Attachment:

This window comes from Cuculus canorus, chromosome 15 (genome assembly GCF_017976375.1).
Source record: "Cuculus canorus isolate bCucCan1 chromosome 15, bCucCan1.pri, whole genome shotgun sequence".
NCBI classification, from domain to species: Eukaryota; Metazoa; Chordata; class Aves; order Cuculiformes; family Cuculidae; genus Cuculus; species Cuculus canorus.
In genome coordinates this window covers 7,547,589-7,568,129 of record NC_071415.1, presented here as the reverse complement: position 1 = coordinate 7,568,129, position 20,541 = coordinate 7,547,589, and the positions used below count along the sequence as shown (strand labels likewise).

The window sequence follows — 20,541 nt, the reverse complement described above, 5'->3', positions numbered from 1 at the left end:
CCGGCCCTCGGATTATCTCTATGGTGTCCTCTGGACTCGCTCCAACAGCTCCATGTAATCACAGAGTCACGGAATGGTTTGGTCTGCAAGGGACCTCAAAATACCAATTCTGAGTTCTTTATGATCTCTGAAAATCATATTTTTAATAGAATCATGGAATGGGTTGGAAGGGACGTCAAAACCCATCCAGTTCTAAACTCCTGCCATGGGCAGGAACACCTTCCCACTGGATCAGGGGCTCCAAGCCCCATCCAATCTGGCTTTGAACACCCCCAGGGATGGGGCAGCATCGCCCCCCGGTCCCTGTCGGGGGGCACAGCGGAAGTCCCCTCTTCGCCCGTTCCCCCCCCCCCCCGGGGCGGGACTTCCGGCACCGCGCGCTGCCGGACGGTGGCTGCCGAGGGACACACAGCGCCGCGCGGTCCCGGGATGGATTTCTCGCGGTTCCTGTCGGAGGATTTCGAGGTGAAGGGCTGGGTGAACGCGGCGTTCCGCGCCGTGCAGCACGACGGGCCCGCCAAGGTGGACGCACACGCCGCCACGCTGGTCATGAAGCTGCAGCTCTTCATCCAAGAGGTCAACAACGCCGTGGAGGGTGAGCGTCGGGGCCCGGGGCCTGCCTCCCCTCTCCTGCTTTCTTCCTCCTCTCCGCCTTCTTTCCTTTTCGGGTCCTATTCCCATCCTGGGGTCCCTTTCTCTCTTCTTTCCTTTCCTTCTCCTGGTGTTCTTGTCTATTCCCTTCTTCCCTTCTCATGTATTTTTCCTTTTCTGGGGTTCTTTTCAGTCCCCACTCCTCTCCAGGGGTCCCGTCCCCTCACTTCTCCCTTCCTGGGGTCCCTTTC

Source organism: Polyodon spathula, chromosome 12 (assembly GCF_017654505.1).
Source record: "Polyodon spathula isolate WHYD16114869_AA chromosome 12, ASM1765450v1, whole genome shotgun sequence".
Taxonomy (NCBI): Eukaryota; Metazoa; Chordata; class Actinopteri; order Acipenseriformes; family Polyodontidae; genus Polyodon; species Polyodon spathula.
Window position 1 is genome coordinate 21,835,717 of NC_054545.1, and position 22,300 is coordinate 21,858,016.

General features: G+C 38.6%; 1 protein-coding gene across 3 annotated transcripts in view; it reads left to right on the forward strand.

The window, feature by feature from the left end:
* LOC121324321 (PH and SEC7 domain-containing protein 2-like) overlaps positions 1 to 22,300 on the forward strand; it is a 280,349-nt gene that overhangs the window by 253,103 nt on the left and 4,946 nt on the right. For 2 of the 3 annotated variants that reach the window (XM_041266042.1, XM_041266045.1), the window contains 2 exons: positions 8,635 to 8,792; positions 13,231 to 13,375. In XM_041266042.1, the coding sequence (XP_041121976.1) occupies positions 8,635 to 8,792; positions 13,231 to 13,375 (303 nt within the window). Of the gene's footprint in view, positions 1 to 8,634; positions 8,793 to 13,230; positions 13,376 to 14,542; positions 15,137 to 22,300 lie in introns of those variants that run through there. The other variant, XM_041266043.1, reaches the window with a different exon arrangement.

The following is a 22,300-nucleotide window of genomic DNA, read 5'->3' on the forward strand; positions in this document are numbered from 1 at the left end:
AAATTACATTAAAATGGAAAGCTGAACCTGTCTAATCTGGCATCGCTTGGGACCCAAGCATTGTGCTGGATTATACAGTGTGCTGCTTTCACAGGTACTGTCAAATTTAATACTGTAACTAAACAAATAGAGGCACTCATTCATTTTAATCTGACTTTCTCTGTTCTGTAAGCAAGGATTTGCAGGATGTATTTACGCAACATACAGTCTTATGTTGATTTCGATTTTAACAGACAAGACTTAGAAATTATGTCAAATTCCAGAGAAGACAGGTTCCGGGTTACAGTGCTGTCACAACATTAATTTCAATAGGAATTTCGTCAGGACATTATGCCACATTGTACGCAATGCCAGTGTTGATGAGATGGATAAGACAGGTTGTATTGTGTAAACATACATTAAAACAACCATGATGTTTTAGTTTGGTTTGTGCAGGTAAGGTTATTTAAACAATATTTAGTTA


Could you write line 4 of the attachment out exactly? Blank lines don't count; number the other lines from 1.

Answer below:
In genome coordinates this window covers 7,547,589-7,568,129 of record NC_071415.1, presented here as the reverse complement: position 1 = coordinate 7,568,129, position 20,541 = coordinate 7,547,589, and the positions used below count along the sequence as shown (strand labels likewise).